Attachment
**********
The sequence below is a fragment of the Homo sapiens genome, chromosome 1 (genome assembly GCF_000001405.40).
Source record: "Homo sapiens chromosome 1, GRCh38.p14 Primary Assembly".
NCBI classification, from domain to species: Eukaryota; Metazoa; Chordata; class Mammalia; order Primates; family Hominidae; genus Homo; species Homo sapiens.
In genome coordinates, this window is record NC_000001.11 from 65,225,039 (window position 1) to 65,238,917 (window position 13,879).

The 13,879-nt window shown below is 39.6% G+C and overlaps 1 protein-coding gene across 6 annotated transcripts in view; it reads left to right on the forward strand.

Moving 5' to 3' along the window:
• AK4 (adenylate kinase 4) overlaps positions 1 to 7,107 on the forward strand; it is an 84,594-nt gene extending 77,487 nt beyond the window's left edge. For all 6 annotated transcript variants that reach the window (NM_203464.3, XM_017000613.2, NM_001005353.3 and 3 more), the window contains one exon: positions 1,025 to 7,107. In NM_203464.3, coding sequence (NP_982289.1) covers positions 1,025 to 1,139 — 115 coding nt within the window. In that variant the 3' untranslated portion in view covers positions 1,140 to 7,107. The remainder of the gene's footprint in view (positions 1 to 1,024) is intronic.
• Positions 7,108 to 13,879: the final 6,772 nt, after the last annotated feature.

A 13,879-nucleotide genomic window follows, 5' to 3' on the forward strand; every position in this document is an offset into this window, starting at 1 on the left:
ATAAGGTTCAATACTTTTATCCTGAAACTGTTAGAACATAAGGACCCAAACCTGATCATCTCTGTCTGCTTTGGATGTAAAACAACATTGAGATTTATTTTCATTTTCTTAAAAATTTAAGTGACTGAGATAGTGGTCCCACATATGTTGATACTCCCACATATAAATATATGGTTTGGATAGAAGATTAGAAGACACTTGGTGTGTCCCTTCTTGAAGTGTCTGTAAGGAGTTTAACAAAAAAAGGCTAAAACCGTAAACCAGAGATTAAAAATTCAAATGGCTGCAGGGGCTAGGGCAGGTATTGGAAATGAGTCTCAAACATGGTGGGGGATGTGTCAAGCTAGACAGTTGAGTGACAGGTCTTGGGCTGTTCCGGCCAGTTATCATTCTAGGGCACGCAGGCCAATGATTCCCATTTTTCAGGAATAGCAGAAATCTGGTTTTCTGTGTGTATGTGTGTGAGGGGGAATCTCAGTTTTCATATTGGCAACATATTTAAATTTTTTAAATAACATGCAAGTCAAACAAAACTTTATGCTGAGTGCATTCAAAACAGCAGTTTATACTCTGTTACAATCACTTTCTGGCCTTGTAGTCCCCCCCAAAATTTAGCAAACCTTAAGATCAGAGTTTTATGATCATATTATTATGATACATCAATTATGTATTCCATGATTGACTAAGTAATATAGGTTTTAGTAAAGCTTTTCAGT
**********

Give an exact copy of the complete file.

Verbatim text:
The sequence below is a fragment of the Homo sapiens genome, chromosome 1 (genome assembly GCF_000001405.40).
Source record: "Homo sapiens chromosome 1, GRCh38.p14 Primary Assembly".
NCBI classification, from domain to species: Eukaryota; Metazoa; Chordata; class Mammalia; order Primates; family Hominidae; genus Homo; species Homo sapiens.
In genome coordinates, this window is record NC_000001.11 from 65,225,039 (window position 1) to 65,238,917 (window position 13,879).

The 13,879-nt window shown below is 39.6% G+C and overlaps 1 protein-coding gene across 6 annotated transcripts in view; it reads left to right on the forward strand.

Moving 5' to 3' along the window:
• AK4 (adenylate kinase 4) overlaps positions 1 to 7,107 on the forward strand; it is an 84,594-nt gene extending 77,487 nt beyond the window's left edge. For all 6 annotated transcript variants that reach the window (NM_203464.3, XM_017000613.2, NM_001005353.3 and 3 more), the window contains one exon: positions 1,025 to 7,107. In NM_203464.3, coding sequence (NP_982289.1) covers positions 1,025 to 1,139 — 115 coding nt within the window. In that variant the 3' untranslated portion in view covers positions 1,140 to 7,107. The remainder of the gene's footprint in view (positions 1 to 1,024) is intronic.
• Positions 7,108 to 13,879: the final 6,772 nt, after the last annotated feature.

A 13,879-nucleotide genomic window follows, 5' to 3' on the forward strand; every position in this document is an offset into this window, starting at 1 on the left:
ATAAGGTTCAATACTTTTATCCTGAAACTGTTAGAACATAAGGACCCAAACCTGATCATCTCTGTCTGCTTTGGATGTAAAACAACATTGAGATTTATTTTCATTTTCTTAAAAATTTAAGTGACTGAGATAGTGGTCCCACATATGTTGATACTCCCACATATAAATATATGGTTTGGATAGAAGATTAGAAGACACTTGGTGTGTCCCTTCTTGAAGTGTCTGTAAGGAGTTTAACAAAAAAAGGCTAAAACCGTAAACCAGAGATTAAAAATTCAAATGGCTGCAGGGGCTAGGGCAGGTATTGGAAATGAGTCTCAAACATGGTGGGGGATGTGTCAAGCTAGACAGTTGAGTGACAGGTCTTGGGCTGTTCCGGCCAGTTATCATTCTAGGGCACGCAGGCCAATGATTCCCATTTTTCAGGAATAGCAGAAATCTGGTTTTCTGTGTGTATGTGTGTGAGGGGGAATCTCAGTTTTCATATTGGCAACATATTTAAATTTTTTAAATAACATGCAAGTCAAACAAAACTTTATGCTGAGTGCATTCAAAACAGCAGTTTATACTCTGTTACAATCACTTTCTGGCCTTGTAGTCCCCCCCAAAATTTAGCAAACCTTAAGATCAGAGTTTTATGATCATATTATTATGATACATCAATTATGTATTCCATGATTGACTAAGTAATATAGGTTTTAGTAAAGCTTTTCAGT